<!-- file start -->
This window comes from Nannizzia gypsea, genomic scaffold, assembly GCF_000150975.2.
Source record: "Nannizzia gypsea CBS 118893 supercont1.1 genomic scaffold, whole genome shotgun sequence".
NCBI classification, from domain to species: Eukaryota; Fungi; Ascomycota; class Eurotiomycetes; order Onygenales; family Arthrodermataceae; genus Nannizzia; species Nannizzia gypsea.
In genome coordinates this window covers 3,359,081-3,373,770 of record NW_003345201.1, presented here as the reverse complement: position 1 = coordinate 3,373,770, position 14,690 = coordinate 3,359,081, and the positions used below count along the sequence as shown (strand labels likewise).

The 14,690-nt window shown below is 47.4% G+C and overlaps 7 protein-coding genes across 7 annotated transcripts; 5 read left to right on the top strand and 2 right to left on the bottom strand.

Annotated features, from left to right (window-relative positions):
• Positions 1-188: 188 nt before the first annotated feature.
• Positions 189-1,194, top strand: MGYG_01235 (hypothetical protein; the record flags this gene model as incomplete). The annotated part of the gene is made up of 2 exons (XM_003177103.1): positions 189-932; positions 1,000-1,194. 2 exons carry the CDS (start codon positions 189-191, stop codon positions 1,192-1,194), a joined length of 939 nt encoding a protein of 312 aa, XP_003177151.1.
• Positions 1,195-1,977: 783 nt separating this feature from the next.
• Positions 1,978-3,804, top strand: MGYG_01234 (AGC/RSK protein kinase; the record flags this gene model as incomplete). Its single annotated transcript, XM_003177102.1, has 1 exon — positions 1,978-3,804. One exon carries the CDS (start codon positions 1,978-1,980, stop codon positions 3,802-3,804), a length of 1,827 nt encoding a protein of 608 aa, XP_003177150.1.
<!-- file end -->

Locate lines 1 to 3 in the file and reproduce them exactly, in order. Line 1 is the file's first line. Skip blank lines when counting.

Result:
This window comes from Nannizzia gypsea, genomic scaffold, assembly GCF_000150975.2.
Source record: "Nannizzia gypsea CBS 118893 supercont1.1 genomic scaffold, whole genome shotgun sequence".
NCBI classification, from domain to species: Eukaryota; Fungi; Ascomycota; class Eurotiomycetes; order Onygenales; family Arthrodermataceae; genus Nannizzia; species Nannizzia gypsea.